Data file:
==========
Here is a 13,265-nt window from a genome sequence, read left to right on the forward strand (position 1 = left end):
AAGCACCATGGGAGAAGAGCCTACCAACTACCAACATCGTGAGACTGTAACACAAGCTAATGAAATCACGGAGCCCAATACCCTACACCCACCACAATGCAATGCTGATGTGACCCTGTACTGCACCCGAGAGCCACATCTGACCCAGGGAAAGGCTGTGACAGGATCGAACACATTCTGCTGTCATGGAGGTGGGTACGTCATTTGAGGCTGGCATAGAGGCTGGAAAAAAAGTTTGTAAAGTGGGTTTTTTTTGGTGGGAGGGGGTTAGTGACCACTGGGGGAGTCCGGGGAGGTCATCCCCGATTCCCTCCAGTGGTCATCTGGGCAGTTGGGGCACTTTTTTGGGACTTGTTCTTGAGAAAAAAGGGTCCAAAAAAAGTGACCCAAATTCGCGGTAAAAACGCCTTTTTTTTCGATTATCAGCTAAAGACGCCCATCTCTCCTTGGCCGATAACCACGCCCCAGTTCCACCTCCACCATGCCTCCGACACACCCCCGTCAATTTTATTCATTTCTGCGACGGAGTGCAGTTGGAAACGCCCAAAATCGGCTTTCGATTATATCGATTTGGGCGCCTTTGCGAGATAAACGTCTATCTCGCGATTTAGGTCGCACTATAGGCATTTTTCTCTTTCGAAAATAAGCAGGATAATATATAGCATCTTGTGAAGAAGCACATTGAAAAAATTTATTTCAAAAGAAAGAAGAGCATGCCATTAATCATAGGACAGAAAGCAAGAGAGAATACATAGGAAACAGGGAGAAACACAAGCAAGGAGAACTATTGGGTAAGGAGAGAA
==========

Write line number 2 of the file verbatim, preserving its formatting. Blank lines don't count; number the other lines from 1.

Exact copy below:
AAGCACCATGGGAGAAGAGCCTACCAACTACCAACATCGTGAGACTGTAACACAAGCTAATGAAATCACGGAGCCCAATACCCTACACCCACCACAATGCAATGCTGATGTGACCCTGTACTGCACCCGAGAGCCACATCTGACCCAGGGAAAGGCTGTGACAGGATCGAACACATTCTGCTGTCATGGAGGTGGGTACGTCATTTGAGGCTGGCATAGAGGCTGGAAAAAAAGTTTGTAAAGTGGGTTTTTTTTGGTGGGAGGGGGTTAGTGACCACTGGGGGAGTCCGGGGAGGTCATCCCCGATTCCCTCCAGTGGTCATCTGGGCAGTTGGGGCACTTTTTTGGGACTTGTTCTTGAGAAAAAAGGGTCCAAAAAAAGTGACCCAAATTCGCGGTAAAAACGCCTTTTTTTTCGATTATCAGCTAAAGACGCCCATCTCTCCTTGGCCGATAACCACGCCCCAGTTCCACCTCCACCATGCCTCCGACACACCCCCGTCAATTTTATTCATTTCTGCGACGGAGTGCAGTTGGAAACGCCCAAAATCGGCTTTCGATTATATCGATTTGGGCGCCTTTGCGAGATAAACGTCTATCTCGCGATTTAGGTCGCACTATAGGCATTTTTCTCTTTCGAAAATAAGCAGGATAATATATAGCATCTTGTGAAGAAGCACATTGAAAAAATTTATTTCAAAAGAAAGAAGAGCATGCCATTAATCATAGGACAGAAAGCAAGAGAGAATACATAGGAAACAGGGAGAAACACAAGCAAGGAGAACTATTGGGTAAGGAGAGAA